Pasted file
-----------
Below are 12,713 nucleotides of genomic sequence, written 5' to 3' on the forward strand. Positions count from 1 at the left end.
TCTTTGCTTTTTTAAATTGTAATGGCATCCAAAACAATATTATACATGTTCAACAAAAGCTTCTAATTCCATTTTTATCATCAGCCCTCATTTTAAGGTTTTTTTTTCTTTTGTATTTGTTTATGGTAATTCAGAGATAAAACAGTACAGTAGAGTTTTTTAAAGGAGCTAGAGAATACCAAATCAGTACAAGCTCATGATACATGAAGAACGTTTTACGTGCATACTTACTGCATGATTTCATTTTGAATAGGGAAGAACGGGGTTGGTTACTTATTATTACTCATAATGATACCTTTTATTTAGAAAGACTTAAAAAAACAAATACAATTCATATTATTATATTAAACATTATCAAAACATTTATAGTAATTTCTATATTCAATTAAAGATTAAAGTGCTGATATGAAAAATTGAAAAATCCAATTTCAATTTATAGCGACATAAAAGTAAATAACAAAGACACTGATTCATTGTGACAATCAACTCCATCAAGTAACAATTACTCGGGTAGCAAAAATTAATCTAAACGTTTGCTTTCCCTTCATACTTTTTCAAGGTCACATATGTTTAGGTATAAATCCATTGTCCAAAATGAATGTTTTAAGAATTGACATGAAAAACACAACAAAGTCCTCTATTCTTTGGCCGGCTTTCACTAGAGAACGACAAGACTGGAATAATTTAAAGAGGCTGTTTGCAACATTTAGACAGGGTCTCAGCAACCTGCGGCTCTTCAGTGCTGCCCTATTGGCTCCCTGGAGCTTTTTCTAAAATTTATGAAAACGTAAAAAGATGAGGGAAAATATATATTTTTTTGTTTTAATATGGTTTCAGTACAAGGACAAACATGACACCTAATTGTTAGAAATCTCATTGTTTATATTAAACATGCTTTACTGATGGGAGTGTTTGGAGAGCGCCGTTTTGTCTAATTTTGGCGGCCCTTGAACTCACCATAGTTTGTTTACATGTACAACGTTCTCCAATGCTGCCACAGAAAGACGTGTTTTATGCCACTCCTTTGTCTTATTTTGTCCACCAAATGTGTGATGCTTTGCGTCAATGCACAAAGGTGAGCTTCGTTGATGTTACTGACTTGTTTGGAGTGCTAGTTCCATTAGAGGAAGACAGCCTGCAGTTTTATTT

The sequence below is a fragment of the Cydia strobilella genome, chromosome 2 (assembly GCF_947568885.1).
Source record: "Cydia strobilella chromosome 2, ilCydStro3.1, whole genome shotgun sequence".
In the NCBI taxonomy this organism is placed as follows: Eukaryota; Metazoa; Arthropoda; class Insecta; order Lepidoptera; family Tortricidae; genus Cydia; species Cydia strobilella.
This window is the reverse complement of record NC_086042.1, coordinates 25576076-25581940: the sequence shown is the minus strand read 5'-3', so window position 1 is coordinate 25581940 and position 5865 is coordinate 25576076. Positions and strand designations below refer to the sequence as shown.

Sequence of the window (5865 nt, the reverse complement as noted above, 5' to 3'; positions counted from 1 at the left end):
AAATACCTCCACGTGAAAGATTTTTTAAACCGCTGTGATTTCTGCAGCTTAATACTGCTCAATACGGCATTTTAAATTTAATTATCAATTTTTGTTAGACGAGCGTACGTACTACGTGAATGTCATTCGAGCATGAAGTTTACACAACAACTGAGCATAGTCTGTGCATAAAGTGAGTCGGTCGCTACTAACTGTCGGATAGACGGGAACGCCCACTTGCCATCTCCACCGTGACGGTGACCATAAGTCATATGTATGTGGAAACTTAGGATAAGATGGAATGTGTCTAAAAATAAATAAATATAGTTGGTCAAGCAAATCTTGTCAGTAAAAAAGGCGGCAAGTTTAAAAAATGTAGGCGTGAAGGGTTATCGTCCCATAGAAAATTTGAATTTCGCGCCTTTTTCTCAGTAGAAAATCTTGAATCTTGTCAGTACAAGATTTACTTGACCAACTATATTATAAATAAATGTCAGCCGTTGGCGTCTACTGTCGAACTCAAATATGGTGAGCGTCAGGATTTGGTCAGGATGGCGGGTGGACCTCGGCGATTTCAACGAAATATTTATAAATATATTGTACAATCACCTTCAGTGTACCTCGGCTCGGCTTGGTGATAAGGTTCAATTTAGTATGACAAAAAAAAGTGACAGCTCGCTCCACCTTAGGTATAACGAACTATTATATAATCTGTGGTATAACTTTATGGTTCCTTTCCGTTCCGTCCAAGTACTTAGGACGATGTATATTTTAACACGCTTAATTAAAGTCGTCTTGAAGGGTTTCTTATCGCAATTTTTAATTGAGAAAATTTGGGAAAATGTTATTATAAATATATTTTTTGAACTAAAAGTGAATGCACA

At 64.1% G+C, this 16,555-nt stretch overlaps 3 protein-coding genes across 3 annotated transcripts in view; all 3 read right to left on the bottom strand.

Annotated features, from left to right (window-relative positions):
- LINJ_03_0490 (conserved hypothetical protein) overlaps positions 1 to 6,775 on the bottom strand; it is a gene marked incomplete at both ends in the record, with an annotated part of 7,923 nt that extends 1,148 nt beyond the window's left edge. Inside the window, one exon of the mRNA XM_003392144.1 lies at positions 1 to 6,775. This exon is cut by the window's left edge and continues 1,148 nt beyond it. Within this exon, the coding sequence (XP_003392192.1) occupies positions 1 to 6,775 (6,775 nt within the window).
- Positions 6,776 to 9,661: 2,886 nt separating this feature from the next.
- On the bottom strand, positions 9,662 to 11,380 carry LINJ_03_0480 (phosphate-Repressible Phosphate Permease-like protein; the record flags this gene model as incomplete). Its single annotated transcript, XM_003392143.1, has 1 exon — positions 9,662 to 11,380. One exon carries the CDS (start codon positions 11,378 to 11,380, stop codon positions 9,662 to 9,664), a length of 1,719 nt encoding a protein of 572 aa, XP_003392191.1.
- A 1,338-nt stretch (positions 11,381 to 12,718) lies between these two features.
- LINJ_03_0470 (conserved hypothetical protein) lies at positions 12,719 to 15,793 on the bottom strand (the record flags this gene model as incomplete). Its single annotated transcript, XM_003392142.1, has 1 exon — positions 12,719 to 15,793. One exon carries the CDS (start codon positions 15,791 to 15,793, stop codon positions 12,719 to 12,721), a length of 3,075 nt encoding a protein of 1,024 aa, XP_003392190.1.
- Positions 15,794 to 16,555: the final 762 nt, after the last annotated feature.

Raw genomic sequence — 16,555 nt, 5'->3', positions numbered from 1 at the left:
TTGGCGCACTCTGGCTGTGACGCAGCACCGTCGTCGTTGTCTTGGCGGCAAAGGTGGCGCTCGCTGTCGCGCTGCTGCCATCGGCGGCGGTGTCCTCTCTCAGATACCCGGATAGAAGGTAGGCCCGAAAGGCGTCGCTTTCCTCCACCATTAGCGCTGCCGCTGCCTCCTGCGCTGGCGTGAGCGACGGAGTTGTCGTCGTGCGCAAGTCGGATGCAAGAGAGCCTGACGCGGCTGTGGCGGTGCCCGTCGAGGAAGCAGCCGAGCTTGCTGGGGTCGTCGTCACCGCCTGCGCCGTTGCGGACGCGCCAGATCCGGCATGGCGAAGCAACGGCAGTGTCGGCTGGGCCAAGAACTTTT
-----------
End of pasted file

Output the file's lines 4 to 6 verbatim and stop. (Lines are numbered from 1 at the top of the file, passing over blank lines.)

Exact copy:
Source record: "Cydia strobilella chromosome 2, ilCydStro3.1, whole genome shotgun sequence".
In the NCBI taxonomy this organism is placed as follows: Eukaryota; Metazoa; Arthropoda; class Insecta; order Lepidoptera; family Tortricidae; genus Cydia; species Cydia strobilella.
This window is the reverse complement of record NC_086042.1, coordinates 25576076-25581940: the sequence shown is the minus strand read 5'-3', so window position 1 is coordinate 25581940 and position 5865 is coordinate 25576076. Positions and strand designations below refer to the sequence as shown.